The opposition to the government coalition during the election was the Social Demokraterne (S), the Radikale Venstre (R) , and the Socialistisk Folkparti (SF). But how credible is the opposition?
The opposition leader, Helle Thorning-Schmidt (S) has continued with a politically right wing course while at the same time using political rhetoric to attract voters. He stands to the right in a party that long ago ceased to be a workers’ party. There were several major privatisations during the so called SR government in 1998, more that any government before or after.
The same huckster politics applies to the S image of having a different policy on refugee and integration issues from that of the right wing government and the DF.
In reality all the established parties have the same hard-nosed politics against immigrants and asylum seekers. It was in fact during the SR government that the present right wing and inhumane immigration politics were born, with for example language tests, cuts in economic aid and their nuclear family policy.
Radikale Venstre, a right wing liberal party that uses social democratic rhetoric, four years ago helped the right wing government abolish the post of part-time teacher that led to an increase in teacher unemployment. This shows that if they joined a coalition with a Social Democratic government, such a new government would go even more to the right than the right wing government so far has dared to go.
In the financial plans of the party, the expenditure of the state will be reduced by more than the government. The Radicals even quote a warning from the director of the Danish Central Bank that the, “Financial plan of the government increases the risk of over-heating the economy”. The ‘solution’ is even harsher cuts in the public sector, further cuts for the unemployed and bigger tax-reductions for the richest! These examples show how even if the so-called opposition had come to power the same policies would have continued.
The most politically aware workers and youth have already scrutinised the established parties and voted in the last election for the Unity List (EL), which got 3.4% of the votes and won six seats.
A Socialistisk Folkeparti and Enhedslisten rainbow coalition
In spite the fact that the posters of EL have been more visible than the ones from any other party and in spite of the fact that they have the best programme for workers and youth, they have lost heavily and are balancing precariously on the two-percentage barrier needed to enter parliament. The main slogan of the party, “We say what we mean and do what we say”, did not help. EL only got 2.2% in the election and lost two of their six seats.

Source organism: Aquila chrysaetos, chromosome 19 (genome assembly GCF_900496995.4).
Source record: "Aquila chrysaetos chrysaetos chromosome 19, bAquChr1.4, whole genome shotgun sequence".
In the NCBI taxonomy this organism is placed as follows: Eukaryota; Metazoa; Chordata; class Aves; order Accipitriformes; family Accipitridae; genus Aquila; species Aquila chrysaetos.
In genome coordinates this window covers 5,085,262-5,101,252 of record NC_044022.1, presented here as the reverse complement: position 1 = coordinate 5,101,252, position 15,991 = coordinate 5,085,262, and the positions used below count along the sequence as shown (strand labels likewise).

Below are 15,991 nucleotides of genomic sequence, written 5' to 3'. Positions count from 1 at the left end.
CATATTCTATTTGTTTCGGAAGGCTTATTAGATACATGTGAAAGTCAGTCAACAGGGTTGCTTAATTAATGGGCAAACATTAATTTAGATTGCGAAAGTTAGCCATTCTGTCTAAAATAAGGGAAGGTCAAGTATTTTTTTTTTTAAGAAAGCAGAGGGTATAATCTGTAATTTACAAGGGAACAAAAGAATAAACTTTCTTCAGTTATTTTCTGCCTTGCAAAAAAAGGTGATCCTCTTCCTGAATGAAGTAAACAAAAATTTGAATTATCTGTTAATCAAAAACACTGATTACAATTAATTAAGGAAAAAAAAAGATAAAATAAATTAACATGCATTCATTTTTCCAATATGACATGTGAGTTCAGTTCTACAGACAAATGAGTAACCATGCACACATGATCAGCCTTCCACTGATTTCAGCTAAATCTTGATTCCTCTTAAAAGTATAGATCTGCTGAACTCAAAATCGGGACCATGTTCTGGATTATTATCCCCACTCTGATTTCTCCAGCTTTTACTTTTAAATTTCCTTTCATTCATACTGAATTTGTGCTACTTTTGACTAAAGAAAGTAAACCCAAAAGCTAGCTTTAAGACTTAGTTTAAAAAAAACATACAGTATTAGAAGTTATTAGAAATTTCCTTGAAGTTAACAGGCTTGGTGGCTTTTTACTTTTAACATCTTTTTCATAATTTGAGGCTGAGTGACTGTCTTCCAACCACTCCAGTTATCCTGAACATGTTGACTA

On the other hand, it was SF – the Danish ex-communists – that came up with clear demands for the election, e.g. increasing the minimum wage by 2,000 Dkr, a commitment to wind power and more public transport, improvement of school buildings, a maximum of 22 pupils per class and a maximum of two teachers per class during the first three years of schooling.
SF is completely geared up for election cooperation and ministerial posts, though not for struggle. Because of that, their slogans are written in sand. In the opinion polls the party has doubled since the last election, but they have a history of supporting cuts.
SF was even a coalition partner in the worst right-wing government of the 1990s with S, R, the Centre-Democrats (CD) and the Christian People`s party (K), a government which was in the forefront of forcing the unemployed to take low paid jobs, cuts in dole payments and cuts in the public sector.
When the leader of the SF, Villy Søvndal was interviewed in the paper, Politiken, he welcomed NA with open arms and noted that their politics – apart from the taxes – is a copy of the SF:s own policy! That shows how far the SF is prepared to go in order to come to power. SF has also completely abandoned their resistance to the EU and is scaling down their socialist demands.
Since the start of 1989, EL has refused to support any governmental alternative, as both sides are building on a policy hostile to workers. Lately the leadership has more and more silently leaned towards supporting a so called “left block” with S and SF. Two days before the election you could read that, “The seats of EL are decisive to kick Fogh out. We want to support Helle Thorning (S) as the new prime minister”.
This was a manoeuvre completely on behalf of the leadership. It indicates the sense of panic about being expelled from parliament, but it is also a further sign that the leadership is going to the right, cut off from the workers’ and youth’s struggles as it is, and completely submerged in electoral methods.
The party debate which the LO (Trade Union Organisation) organised in the radical café, Blågårds Apotek, in the working class area of Nørrebro gave a picture of this. EL’s young candidate, Johanne Schmidt Nielsen, had admittedly no problems in defeating Christine Antorini (S) and Jan Jörgensen (V) (who came a quarter of an hour late in a limousine!) but had only a limited election proposal that all parties must agree to. She demanded improvement of the schools, but did not mention the struggle of the school students or the significance of it, as if it was the election debate itself that was going to change things not the strikes or the occupations.
Build the resistance!
The distance of the EL (Unity List) from the struggle and the tendency of the leadership to go to the right meant that the party lost out in the election. If events and their possibilities are not entirely going to pass by EL, a discussion must start among the members of how to formulate a socialist programme and what type of party needs to be built.
For socialists it is not too late to change course. Everything points to the fact that the school struggle during the election campaign was just a beginning. From January 1st, 2008, the so called system of ‘taximeter’ will be introduced. That means that that the 6th form colleges will get a state grant for every student attending that particular school. That means competition and a risk that smaller schools are forced to close.
A hot Autumn has laid the basis for an even hotter Spring! Apart from the 24 schools occupied by the students, there are strike committees that are active in at least 100 schools in four major towns.
EL still has around 4,000 members. If it not only gave the school students’ struggle their whole-hearted support, but also actively participated in it with a socialist programme, it would be possible to recruit a new generation of socialist fighters and lay the foundation for a real opposition to right-wing policies.